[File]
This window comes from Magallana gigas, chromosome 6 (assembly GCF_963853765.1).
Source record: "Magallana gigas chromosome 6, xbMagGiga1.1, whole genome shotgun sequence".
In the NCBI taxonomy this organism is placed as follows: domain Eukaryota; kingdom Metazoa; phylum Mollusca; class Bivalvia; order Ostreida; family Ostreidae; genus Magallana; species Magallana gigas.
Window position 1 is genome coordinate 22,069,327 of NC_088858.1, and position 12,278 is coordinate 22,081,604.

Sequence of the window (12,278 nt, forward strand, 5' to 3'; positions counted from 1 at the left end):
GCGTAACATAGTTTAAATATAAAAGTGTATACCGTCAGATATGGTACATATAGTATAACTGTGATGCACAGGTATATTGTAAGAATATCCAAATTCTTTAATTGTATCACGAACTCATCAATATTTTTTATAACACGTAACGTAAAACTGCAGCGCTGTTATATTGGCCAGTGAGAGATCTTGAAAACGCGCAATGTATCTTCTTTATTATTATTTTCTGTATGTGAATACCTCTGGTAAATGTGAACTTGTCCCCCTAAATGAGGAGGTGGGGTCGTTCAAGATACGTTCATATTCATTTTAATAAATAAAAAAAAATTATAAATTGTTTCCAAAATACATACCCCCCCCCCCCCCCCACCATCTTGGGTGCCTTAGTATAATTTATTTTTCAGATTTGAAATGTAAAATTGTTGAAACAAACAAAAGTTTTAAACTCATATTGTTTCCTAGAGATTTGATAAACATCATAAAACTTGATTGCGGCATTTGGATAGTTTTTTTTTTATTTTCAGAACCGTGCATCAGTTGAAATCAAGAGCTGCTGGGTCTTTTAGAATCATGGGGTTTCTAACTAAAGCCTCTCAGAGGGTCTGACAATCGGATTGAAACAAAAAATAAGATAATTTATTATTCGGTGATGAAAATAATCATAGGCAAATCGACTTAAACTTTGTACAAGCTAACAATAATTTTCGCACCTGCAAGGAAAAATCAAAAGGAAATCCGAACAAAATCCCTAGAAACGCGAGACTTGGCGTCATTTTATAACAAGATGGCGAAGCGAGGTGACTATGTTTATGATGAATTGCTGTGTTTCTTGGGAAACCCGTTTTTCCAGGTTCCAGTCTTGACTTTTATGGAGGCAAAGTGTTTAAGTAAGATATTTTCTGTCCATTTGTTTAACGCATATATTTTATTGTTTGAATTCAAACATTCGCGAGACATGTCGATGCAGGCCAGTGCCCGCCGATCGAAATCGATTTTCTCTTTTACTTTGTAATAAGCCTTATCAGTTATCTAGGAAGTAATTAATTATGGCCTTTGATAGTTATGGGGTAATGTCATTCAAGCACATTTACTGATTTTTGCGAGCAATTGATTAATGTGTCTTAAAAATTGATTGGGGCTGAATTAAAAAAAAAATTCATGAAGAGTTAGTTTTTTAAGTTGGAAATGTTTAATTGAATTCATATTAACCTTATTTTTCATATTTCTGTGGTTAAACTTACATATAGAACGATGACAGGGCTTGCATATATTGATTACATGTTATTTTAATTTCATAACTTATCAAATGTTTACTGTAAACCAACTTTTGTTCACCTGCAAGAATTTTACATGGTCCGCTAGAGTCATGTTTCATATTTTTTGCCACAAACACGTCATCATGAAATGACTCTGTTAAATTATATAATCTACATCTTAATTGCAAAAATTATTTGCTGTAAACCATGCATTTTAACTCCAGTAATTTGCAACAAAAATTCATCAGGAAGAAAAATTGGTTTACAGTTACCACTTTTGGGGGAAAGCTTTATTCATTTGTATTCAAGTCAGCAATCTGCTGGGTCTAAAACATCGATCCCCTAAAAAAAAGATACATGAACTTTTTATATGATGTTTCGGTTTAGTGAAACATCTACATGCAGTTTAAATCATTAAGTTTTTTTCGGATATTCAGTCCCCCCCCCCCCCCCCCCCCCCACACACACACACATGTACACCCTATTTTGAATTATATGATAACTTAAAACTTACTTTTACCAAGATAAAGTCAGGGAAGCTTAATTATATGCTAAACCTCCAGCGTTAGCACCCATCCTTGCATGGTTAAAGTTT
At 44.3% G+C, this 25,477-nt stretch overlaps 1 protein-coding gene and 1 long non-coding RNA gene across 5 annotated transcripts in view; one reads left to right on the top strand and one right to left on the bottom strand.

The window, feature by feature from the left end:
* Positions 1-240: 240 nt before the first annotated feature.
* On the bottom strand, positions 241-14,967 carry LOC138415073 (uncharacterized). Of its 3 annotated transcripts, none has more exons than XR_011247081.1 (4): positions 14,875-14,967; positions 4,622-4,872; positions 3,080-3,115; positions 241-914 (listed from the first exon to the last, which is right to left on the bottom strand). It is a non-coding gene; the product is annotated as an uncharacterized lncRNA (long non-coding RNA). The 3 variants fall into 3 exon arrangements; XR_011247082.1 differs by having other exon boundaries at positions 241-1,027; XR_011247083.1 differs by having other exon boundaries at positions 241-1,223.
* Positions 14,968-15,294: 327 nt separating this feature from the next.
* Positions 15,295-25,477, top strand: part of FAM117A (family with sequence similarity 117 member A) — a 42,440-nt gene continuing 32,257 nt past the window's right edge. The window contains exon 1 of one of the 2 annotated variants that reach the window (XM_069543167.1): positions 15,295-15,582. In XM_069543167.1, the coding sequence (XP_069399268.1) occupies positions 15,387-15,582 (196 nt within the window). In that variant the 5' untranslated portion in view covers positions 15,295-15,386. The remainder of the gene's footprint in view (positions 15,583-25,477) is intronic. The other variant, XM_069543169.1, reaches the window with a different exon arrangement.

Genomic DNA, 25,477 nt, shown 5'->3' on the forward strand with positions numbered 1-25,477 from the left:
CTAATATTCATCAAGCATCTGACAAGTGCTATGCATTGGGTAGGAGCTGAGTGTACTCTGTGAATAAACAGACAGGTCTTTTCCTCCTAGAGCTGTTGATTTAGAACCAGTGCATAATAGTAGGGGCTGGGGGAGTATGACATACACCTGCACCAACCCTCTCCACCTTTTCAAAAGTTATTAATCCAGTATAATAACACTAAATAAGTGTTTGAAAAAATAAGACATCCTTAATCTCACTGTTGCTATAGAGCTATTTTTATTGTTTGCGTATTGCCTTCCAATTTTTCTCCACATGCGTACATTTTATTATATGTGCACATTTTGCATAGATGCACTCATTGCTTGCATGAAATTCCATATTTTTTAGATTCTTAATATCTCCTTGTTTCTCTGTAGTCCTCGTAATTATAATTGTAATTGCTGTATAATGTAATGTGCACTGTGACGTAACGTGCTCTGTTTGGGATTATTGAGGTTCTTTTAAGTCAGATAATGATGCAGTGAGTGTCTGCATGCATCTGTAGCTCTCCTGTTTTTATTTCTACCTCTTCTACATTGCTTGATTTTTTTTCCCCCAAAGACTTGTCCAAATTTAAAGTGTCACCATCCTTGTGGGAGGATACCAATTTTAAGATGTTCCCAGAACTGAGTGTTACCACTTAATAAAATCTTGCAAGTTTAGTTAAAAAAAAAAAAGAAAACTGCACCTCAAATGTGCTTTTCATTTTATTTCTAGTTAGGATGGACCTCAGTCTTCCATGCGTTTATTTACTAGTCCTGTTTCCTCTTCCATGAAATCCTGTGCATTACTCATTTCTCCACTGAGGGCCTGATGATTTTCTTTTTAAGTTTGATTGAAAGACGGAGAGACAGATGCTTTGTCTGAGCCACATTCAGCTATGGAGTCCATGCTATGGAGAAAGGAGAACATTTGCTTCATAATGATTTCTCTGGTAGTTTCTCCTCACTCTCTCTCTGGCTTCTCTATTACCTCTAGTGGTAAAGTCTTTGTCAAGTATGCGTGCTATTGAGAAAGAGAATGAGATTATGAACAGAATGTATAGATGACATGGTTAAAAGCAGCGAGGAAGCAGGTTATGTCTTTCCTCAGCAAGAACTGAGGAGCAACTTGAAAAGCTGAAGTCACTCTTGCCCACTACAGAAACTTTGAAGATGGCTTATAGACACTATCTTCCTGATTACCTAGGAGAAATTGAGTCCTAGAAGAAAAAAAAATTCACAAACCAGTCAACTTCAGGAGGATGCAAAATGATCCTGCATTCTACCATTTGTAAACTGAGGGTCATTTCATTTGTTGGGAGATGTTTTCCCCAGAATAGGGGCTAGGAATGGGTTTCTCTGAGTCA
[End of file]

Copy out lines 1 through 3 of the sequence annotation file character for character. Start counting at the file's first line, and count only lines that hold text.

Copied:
This window comes from Magallana gigas, chromosome 6 (assembly GCF_963853765.1).
Source record: "Magallana gigas chromosome 6, xbMagGiga1.1, whole genome shotgun sequence".
In the NCBI taxonomy this organism is placed as follows: domain Eukaryota; kingdom Metazoa; phylum Mollusca; class Bivalvia; order Ostreida; family Ostreidae; genus Magallana; species Magallana gigas.